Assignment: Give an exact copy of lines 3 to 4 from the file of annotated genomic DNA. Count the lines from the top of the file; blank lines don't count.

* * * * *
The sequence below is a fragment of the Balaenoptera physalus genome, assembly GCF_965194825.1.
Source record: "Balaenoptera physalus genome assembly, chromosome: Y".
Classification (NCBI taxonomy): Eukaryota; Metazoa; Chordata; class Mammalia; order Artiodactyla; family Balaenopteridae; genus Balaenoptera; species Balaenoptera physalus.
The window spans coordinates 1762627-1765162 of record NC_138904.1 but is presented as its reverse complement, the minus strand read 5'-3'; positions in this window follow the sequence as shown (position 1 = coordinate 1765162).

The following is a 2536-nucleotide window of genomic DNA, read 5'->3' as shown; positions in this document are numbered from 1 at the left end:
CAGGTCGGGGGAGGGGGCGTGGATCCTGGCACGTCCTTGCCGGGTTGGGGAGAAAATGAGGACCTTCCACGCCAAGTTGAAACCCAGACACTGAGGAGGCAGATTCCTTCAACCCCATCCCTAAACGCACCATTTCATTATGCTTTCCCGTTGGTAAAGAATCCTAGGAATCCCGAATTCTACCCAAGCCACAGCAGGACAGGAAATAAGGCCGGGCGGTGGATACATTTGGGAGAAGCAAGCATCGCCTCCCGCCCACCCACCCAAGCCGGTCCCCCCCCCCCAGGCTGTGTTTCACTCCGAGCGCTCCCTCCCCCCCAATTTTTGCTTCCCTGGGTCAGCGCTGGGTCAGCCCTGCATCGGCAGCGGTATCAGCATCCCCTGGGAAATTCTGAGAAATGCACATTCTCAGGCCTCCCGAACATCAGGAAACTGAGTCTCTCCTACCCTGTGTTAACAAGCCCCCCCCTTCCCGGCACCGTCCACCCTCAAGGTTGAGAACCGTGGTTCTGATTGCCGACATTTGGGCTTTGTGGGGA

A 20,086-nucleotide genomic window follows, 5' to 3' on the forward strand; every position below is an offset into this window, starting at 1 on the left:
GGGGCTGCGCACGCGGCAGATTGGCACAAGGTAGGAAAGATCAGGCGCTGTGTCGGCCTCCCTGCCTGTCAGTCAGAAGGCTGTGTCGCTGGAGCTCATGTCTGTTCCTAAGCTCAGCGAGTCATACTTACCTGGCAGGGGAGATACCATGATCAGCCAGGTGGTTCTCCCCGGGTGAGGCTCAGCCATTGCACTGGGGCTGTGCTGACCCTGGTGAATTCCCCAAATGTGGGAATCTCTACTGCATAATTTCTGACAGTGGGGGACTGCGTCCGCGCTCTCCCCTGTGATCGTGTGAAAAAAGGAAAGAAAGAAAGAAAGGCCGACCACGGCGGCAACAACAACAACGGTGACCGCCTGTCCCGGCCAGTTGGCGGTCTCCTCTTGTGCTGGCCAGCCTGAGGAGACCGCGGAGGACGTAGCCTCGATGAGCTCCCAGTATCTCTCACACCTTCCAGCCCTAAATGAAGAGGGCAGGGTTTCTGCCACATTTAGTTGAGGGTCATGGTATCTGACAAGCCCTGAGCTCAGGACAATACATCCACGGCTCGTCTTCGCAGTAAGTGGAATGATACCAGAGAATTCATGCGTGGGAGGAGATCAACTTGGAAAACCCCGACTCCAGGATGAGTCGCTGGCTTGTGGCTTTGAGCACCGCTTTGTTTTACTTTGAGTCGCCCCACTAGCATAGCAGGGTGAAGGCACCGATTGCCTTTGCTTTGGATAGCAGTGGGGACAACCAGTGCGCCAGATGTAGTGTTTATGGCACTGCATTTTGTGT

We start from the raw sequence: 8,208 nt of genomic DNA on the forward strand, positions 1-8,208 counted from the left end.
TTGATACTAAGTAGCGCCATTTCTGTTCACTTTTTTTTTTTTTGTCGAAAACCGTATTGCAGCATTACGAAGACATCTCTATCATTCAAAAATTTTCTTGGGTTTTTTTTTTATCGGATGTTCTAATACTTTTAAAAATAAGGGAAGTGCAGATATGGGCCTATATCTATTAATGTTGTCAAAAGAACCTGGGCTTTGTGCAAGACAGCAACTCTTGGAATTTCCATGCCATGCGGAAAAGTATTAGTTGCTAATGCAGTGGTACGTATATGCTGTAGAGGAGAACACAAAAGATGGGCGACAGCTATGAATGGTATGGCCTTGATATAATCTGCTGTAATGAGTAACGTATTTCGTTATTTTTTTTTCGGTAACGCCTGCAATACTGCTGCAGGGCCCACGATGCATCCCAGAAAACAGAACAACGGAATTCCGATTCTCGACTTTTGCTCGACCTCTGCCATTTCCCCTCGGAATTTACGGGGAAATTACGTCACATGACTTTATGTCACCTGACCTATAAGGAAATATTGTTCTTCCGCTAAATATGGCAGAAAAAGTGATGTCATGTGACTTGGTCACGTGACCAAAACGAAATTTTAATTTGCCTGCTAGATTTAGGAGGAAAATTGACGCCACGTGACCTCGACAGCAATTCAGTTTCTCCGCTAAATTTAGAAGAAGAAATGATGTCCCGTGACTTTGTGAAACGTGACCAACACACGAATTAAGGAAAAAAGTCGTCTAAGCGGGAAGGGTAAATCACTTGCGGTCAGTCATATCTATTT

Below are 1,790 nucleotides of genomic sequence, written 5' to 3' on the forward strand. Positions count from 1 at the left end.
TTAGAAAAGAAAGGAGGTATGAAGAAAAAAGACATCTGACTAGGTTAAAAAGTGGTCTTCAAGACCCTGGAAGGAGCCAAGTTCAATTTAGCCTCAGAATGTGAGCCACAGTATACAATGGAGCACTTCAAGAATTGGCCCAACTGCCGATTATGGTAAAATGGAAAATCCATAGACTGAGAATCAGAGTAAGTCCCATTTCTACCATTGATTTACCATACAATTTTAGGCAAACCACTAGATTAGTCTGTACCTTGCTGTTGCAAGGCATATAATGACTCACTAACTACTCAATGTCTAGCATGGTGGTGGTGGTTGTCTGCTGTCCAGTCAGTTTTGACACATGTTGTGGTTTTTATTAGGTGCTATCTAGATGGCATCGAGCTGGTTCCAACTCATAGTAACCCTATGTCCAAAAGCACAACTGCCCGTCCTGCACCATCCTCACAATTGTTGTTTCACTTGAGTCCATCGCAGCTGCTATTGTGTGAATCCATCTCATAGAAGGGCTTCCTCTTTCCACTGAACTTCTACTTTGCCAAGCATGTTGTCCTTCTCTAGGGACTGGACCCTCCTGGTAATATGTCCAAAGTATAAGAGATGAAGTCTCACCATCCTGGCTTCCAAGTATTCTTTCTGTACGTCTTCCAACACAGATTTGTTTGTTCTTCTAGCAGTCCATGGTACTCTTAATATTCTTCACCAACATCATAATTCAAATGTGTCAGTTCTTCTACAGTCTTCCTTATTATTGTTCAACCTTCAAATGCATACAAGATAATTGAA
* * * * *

Classification (NCBI taxonomy): Eukaryota; Metazoa; Chordata; class Mammalia; order Artiodactyla; family Balaenopteridae; genus Balaenoptera; species Balaenoptera physalus.
The window spans coordinates 1762627-1765162 of record NC_138904.1 but is presented as its reverse complement, the minus strand read 5'-3'; positions in this window follow the sequence as shown (position 1 = coordinate 1765162).